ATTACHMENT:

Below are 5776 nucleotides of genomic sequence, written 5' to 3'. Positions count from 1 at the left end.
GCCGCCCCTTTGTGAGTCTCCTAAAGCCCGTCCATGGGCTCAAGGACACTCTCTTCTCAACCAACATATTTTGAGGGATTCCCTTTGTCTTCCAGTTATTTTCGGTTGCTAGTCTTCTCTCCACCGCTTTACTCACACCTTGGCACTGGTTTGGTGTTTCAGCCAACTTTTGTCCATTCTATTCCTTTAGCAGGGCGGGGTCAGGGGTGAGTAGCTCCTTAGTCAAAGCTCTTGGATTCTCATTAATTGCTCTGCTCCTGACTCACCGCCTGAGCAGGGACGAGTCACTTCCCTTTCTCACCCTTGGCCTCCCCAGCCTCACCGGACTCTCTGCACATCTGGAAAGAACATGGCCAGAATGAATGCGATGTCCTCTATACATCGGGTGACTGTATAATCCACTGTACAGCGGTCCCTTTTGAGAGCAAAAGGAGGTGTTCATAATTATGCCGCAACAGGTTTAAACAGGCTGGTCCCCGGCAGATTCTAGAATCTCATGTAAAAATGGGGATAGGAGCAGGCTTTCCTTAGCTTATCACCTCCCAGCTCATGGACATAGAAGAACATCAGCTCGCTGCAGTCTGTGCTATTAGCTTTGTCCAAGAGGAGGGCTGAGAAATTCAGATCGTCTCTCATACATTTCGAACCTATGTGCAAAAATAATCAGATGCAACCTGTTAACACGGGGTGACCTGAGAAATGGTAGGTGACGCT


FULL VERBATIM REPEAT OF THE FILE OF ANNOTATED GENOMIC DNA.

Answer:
Below are 5776 nucleotides of genomic sequence, written 5' to 3'. Positions count from 1 at the left end.
GCCGCCCCTTTGTGAGTCTCCTAAAGCCCGTCCATGGGCTCAAGGACACTCTCTTCTCAACCAACATATTTTGAGGGATTCCCTTTGTCTTCCAGTTATTTTCGGTTGCTAGTCTTCTCTCCACCGCTTTACTCACACCTTGGCACTGGTTTGGTGTTTCAGCCAACTTTTGTCCATTCTATTCCTTTAGCAGGGCGGGGTCAGGGGTGAGTAGCTCCTTAGTCAAAGCTCTTGGATTCTCATTAATTGCTCTGCTCCTGACTCACCGCCTGAGCAGGGACGAGTCACTTCCCTTTCTCACCCTTGGCCTCCCCAGCCTCACCGGACTCTCTGCACATCTGGAAAGAACATGGCCAGAATGAATGCGATGTCCTCTATACATCGGGTGACTGTATAATCCACTGTACAGCGGTCCCTTTTGAGAGCAAAAGGAGGTGTTCATAATTATGCCGCAACAGGTTTAAACAGGCTGGTCCCCGGCAGATTCTAGAATCTCATGTAAAAATGGGGATAGGAGCAGGCTTTCCTTAGCTTATCACCTCCCAGCTCATGGACATAGAAGAACATCAGCTCGCTGCAGTCTGTGCTATTAGCTTTGTCCAAGAGGAGGGCTGAGAAATTCAGATCGTCTCTCATACATTTCGAACCTATGTGCAAAAATAATCAGATGCAACCTGTTAACACGGGGTGACCTGAGAAATGGTAGGTGACGCT